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Utah Health Department Takes Next Step Toward Full Medicaid Expansion

The Utah Department of Health will host public hearings on its next round of Medicaid waiver requests to the federal government. 

After the Trump Administration denied a request in July by Utah legislators to fund partial Medicaid expansion, the state health department is submitting a request to approve the so-called “fallback plan” outlined by Senate Bill 96, this year’s Medicaid legislation that repealed the voter-approved Proposition 3. The fallback plan would expand Medicaid to recipients making up to 138% of the federal poverty level—like what’s outlined in the Affordable Care Act and Proposition 3—but includes other provisions, such as work requirements, enrollment caps and an additional monthly premium for recipients over 100% of the federal poverty line.

Summit County Health Department Director Rich Bullough says the county is pulling for full expansion, due to the funding it provides behavioral health initiatives and programs.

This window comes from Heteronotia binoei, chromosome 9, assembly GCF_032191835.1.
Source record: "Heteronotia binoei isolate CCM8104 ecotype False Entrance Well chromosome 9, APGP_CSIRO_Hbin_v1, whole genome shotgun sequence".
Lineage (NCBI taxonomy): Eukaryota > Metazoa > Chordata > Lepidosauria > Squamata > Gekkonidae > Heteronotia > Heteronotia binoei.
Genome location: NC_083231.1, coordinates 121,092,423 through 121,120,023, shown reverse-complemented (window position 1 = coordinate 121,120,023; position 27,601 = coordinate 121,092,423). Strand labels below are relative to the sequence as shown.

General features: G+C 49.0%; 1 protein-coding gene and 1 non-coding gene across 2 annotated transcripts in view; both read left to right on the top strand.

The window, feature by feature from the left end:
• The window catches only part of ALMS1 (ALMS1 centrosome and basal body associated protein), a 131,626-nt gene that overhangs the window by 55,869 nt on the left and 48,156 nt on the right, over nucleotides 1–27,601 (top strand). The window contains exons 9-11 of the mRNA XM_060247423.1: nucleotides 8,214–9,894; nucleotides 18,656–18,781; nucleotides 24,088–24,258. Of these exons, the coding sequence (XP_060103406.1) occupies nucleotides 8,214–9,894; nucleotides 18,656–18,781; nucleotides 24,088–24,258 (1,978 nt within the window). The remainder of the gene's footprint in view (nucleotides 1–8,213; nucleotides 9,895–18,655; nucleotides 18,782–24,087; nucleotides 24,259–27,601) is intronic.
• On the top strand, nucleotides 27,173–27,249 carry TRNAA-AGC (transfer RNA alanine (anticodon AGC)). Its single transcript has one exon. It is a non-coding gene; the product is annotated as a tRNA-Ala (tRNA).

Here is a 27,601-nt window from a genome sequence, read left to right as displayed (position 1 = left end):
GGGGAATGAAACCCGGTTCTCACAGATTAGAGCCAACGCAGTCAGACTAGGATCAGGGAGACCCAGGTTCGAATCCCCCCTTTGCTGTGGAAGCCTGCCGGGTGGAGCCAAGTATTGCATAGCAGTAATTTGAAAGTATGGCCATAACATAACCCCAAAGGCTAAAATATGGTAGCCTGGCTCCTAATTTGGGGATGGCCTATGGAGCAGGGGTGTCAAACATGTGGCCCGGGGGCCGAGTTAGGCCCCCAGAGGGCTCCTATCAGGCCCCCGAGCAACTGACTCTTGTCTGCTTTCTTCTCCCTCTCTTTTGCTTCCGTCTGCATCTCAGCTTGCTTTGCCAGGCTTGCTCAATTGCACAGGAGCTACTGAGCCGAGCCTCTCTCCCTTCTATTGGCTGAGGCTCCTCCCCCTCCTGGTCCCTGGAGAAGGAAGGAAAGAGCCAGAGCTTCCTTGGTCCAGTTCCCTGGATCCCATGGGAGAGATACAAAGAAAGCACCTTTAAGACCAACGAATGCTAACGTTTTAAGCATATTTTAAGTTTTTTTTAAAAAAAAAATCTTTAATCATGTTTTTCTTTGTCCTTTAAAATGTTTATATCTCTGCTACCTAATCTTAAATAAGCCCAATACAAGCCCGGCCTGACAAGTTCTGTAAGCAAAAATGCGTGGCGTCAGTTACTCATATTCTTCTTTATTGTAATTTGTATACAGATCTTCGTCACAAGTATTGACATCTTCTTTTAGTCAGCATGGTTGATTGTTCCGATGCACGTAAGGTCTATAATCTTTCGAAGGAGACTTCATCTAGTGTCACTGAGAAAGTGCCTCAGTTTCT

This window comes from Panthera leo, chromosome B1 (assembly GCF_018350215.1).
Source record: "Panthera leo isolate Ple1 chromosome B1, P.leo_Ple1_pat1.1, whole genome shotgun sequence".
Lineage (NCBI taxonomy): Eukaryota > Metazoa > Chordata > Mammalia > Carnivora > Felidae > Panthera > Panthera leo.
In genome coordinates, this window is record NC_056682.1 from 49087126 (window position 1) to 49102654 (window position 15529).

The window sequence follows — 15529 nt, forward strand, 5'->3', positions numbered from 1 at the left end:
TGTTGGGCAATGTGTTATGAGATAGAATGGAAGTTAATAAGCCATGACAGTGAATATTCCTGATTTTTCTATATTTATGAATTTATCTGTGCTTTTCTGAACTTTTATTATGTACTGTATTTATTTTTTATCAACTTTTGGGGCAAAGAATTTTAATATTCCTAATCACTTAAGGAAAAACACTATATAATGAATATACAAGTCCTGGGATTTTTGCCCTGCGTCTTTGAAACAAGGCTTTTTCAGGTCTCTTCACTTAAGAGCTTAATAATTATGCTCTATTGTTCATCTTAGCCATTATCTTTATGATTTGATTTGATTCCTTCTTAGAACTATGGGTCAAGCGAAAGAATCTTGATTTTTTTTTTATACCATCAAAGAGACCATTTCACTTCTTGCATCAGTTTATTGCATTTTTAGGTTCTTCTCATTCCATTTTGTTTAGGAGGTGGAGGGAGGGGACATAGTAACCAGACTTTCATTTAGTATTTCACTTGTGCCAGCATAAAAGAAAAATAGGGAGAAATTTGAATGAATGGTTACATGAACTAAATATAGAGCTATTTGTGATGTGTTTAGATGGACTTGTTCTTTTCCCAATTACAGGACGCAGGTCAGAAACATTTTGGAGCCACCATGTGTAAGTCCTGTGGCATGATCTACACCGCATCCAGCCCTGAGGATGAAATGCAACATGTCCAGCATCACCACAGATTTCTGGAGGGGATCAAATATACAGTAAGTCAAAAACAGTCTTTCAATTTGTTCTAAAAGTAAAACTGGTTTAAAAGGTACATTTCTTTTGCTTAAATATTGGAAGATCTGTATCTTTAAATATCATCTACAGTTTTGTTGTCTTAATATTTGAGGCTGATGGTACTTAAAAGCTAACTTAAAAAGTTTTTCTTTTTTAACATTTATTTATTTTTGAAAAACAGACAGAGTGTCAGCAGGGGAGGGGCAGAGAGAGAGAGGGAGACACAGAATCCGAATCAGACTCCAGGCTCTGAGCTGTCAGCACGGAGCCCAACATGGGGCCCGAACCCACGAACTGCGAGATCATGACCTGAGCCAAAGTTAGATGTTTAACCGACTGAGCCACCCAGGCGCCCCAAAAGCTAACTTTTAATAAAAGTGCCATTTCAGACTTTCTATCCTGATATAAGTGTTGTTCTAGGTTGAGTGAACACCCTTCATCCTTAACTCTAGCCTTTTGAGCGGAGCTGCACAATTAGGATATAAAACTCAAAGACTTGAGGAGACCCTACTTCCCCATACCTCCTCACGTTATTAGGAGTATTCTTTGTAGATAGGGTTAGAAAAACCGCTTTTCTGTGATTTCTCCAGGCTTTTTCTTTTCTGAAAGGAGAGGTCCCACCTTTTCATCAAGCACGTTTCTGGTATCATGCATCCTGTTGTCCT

“If Medicaid is expanded to 138%, that changes our ability to provide services for individuals who need those services, and that is a big deal," Bullough said. "It also changes resources that will be available for programs like drug court and other programs that are very important to our county.”

In addition to behavioral and mental health programs, Bullough says Medicaid also supports physical health services.

“All of the women’s health services and many of the vaccines are covered by Medicaid, and so as qualifications are expanded, we have the ability to provide increased access to that population," Bullough said. "It's not a secret that individuals who can benefit from Medicaid are typically at a higher risk of many of the conditions that we’re trying to prevent or treat.”

Bullough says the Summit County Council voted years ago on a resolution to fully expand Medicaid under the Affordable Care Act.

The Utah Department of Health has two public hearings on the fallback plan waiver—one on Monday, Oct. 7 at 4 p.m. at the Multi-agency State Office Building in Salt Lake City, and the other Thursday, Oct. 10 at 2 p.m. at the Cannon Health Building, also in Salt Lake. The health department is also accepting comments online through Oct. 27.

Emily Means hadn’t intended to be a journalist, but after two years of studying chemistry at the University of Utah, she found her fit in the school’s communication program. Diving headfirst into student media opportunities, Means worked as a host, producer and programming director for K-UTE Radio as well as a news writer and copy editor at The Daily Utah Chronicle.
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